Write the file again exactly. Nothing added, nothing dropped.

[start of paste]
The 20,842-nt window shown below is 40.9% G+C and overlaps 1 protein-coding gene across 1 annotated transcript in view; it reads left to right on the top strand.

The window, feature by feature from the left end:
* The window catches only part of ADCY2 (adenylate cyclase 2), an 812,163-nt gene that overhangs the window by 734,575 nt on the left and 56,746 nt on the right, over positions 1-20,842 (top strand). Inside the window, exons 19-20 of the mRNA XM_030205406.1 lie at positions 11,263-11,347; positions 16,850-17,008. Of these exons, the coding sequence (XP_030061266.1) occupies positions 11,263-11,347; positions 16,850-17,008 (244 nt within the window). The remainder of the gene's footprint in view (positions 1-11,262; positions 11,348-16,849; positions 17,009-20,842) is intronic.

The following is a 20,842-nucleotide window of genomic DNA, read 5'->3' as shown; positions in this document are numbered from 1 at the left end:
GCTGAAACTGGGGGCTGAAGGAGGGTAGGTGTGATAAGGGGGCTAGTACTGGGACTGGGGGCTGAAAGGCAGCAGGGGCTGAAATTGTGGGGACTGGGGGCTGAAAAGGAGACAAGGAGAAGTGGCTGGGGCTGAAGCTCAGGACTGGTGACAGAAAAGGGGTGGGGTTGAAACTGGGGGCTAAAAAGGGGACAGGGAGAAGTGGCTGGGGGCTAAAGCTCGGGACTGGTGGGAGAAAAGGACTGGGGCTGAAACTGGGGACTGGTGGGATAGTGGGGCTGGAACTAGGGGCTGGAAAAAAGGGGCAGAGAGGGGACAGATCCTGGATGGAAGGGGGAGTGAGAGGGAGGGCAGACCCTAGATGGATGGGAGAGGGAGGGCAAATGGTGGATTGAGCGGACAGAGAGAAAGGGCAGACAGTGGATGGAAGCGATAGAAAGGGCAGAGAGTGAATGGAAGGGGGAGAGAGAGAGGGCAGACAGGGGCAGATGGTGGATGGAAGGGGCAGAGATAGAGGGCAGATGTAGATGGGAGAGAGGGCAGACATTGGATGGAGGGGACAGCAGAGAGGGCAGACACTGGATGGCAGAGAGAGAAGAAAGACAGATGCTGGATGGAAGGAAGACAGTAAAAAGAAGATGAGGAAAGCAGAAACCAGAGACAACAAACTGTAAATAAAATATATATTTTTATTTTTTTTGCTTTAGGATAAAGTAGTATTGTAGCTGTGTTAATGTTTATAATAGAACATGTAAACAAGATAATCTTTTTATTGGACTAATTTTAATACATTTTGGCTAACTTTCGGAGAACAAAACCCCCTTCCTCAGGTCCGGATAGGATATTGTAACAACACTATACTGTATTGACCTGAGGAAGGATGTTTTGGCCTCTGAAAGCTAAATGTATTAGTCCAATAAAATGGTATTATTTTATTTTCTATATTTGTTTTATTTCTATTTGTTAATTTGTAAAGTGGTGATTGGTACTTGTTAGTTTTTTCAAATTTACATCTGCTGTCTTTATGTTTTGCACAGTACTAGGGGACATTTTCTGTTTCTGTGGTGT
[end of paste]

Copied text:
The 20,842-nt window shown below is 40.9% G+C and overlaps 1 protein-coding gene across 1 annotated transcript in view; it reads left to right on the top strand.

The window, feature by feature from the left end:
* The window catches only part of ADCY2 (adenylate cyclase 2), an 812,163-nt gene that overhangs the window by 734,575 nt on the left and 56,746 nt on the right, over positions 1-20,842 (top strand). Inside the window, exons 19-20 of the mRNA XM_030205406.1 lie at positions 11,263-11,347; positions 16,850-17,008. Of these exons, the coding sequence (XP_030061266.1) occupies positions 11,263-11,347; positions 16,850-17,008 (244 nt within the window). The remainder of the gene's footprint in view (positions 1-11,262; positions 11,348-16,849; positions 17,009-20,842) is intronic.

The following is a 20,842-nucleotide window of genomic DNA, read 5'->3' as shown; positions in this document are numbered from 1 at the left end:
GCTGAAACTGGGGGCTGAAGGAGGGTAGGTGTGATAAGGGGGCTAGTACTGGGACTGGGGGCTGAAAGGCAGCAGGGGCTGAAATTGTGGGGACTGGGGGCTGAAAAGGAGACAAGGAGAAGTGGCTGGGGCTGAAGCTCAGGACTGGTGACAGAAAAGGGGTGGGGTTGAAACTGGGGGCTAAAAAGGGGACAGGGAGAAGTGGCTGGGGGCTAAAGCTCGGGACTGGTGGGAGAAAAGGACTGGGGCTGAAACTGGGGACTGGTGGGATAGTGGGGCTGGAACTAGGGGCTGGAAAAAAGGGGCAGAGAGGGGACAGATCCTGGATGGAAGGGGGAGTGAGAGGGAGGGCAGACCCTAGATGGATGGGAGAGGGAGGGCAAATGGTGGATTGAGCGGACAGAGAGAAAGGGCAGACAGTGGATGGAAGCGATAGAAAGGGCAGAGAGTGAATGGAAGGGGGAGAGAGAGAGGGCAGACAGGGGCAGATGGTGGATGGAAGGGGCAGAGATAGAGGGCAGATGTAGATGGGAGAGAGGGCAGACATTGGATGGAGGGGACAGCAGAGAGGGCAGACACTGGATGGCAGAGAGAGAAGAAAGACAGATGCTGGATGGAAGGAAGACAGTAAAAAGAAGATGAGGAAAGCAGAAACCAGAGACAACAAACTGTAAATAAAATATATATTTTTATTTTTTTTGCTTTAGGATAAAGTAGTATTGTAGCTGTGTTAATGTTTATAATAGAACATGTAAACAAGATAATCTTTTTATTGGACTAATTTTAATACATTTTGGCTAACTTTCGGAGAACAAAACCCCCTTCCTCAGGTCCGGATAGGATATTGTAACAACACTATACTGTATTGACCTGAGGAAGGATGTTTTGGCCTCTGAAAGCTAAATGTATTAGTCCAATAAAATGGTATTATTTTATTTTCTATATTTGTTTTATTTCTATTTGTTAATTTGTAAAGTGGTGATTGGTACTTGTTAGTTTTTTCAAATTTACATCTGCTGTCTTTATGTTTTGCACAGTACTAGGGGACATTTTCTGTTTCTGTGGTGT